Bugbear Entertainment are known for their over-the-top demolition derby style racing games. The FlatOut series proved to be quite popular on the 6th and 7th generation consoles. For FlatOut 3, development was turned over to another studio, and the game left fans wondering what had happened. FlatOut 3 was a departure from the formula that made the series fun. It ventured towards territory already well-served by Burnout Paradise. With Wreckfest, Bugbear is giving fans of their style of racing a FlatOut sequel in all but name.

What Is It?

Wreckfest is an over-the-top, arcade-style racing game. The focus is on wheel-to-wheel racing, with a heavy dose of collisions. Races can be on tracks, or in enclosed arenas for the Derby events.

The game’s career mode spans several different events, with a number of races in each event. Completing these races gives you points. Earning enough points will let you unlock the next event. It’s an old-school progression structure that will have you repeating events over and over, to get enough of the points you need to continue.

As you complete races, you’ll also earn XP and Credits. XP goes towards unlocking better tiers of cars, while the Credits are the currency you’ll need to purchase those cars once you have access to them. On the whole, it’s a very rigid structure, but one that works well enough.

Why Should I Care?

An american classic looking pretty. For now, anyway.

Where the rubber meets the road, or dirt and mud, as the case may be, is in Wreckfest’s gameplay. Tired cliche aside, Wreckfest’s gameplay is what will keep you interested. The game has a decidedly weighty feel to it. Cars feel like they weigh what they do. Impacts at speed are very satisfying, and often send parts flying off the cars. It’s a game called Wreckfest, one would hope that the damage modeling is good, and you won’t be disappointed with this part of the game.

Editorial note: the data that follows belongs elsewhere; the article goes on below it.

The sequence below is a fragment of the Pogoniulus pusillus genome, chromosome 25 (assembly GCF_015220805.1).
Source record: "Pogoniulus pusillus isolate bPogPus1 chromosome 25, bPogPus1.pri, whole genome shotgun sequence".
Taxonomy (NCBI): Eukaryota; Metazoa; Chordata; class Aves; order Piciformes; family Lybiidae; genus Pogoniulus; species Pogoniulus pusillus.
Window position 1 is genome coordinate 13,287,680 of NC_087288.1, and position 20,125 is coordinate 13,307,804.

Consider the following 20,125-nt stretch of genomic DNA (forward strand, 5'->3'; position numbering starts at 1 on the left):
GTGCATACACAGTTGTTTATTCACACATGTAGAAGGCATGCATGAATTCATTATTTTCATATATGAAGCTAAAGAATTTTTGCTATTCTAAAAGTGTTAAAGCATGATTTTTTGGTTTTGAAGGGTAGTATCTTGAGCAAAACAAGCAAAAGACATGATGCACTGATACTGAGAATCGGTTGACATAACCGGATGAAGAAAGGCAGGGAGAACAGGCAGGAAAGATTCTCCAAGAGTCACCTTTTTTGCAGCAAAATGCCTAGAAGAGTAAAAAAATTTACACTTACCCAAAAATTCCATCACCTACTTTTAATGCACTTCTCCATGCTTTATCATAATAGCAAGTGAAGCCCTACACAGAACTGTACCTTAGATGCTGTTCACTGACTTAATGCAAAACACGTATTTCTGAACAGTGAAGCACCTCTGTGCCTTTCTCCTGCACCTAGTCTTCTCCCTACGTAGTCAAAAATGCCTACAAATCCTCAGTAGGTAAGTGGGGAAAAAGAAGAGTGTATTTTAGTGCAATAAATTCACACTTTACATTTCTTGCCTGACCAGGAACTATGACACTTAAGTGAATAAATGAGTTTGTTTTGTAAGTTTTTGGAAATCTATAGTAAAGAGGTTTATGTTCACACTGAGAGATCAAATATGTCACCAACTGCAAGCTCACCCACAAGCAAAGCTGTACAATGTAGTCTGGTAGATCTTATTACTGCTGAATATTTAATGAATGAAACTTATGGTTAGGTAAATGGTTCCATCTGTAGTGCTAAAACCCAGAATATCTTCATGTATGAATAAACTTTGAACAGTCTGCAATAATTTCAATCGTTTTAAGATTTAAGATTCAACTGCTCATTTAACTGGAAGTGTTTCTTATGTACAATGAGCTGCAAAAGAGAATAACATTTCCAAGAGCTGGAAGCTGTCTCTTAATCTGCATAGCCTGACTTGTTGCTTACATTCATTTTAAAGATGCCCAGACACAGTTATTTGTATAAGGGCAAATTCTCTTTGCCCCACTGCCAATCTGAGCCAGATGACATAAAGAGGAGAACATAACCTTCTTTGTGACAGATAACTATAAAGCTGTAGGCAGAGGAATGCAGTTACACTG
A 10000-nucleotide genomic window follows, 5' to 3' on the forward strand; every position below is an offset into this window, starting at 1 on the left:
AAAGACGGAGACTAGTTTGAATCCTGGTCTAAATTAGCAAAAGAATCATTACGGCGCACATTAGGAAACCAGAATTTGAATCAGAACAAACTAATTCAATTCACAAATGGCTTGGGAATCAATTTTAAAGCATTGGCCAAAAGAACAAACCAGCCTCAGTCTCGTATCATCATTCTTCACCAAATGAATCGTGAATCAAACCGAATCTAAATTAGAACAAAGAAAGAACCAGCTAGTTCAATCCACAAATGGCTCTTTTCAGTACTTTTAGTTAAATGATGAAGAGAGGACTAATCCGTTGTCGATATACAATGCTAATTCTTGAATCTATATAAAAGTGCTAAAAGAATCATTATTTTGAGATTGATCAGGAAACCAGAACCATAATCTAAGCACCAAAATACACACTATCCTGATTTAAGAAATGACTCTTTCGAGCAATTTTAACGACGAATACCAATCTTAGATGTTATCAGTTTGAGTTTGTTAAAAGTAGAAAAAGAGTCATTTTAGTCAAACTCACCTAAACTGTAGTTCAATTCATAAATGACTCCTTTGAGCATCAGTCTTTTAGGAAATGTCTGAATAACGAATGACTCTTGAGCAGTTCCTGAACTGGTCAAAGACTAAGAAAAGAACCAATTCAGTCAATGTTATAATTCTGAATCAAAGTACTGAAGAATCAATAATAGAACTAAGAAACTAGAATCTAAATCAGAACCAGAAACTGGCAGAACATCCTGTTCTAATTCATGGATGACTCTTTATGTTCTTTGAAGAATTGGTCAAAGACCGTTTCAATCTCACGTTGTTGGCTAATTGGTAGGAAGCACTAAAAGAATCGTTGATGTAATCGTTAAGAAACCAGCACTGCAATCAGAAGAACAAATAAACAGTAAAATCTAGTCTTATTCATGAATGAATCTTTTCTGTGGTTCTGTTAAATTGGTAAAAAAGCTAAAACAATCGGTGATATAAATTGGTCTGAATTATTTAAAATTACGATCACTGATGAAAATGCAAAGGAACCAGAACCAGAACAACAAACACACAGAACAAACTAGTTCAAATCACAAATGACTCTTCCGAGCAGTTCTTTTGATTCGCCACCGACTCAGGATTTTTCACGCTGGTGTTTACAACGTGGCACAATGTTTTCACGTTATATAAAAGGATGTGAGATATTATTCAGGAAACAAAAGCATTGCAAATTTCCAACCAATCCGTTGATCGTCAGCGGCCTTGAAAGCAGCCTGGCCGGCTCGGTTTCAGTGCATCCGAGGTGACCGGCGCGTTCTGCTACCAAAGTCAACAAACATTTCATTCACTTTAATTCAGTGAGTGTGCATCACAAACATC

When you’re not racing or reversing into other cars, the game offers a lot of customization. There is a paint shop where you can go in and make your cars look as hideous as your heart desires. That’s not a knock on the tools available. It’s just what you do when painting a demo-derby car. 

Wreckfest also has a tuning shop, where you can tweak things like suspension, differential, and gear ratios. If you’re going into a demolition derby event, you’ll want to gear towards acceleration rather than top speed, as it’s unlikely you’d ever get up to your car’s top speed to begin with. There is also an upgrade shop, where you can purchase parts to increase your car’s performance, durability, or just make it look even more garish.

What Makes It Worth My Time And Money?

Wreckfest is a fun game, whether you’re playing solo or multiplayer. It’s a game that hits the nostalgia button, reminding me of the FlatOut and Destruction Derby games of old. That’s not to say that it’s perfect. There are certainly some issues present.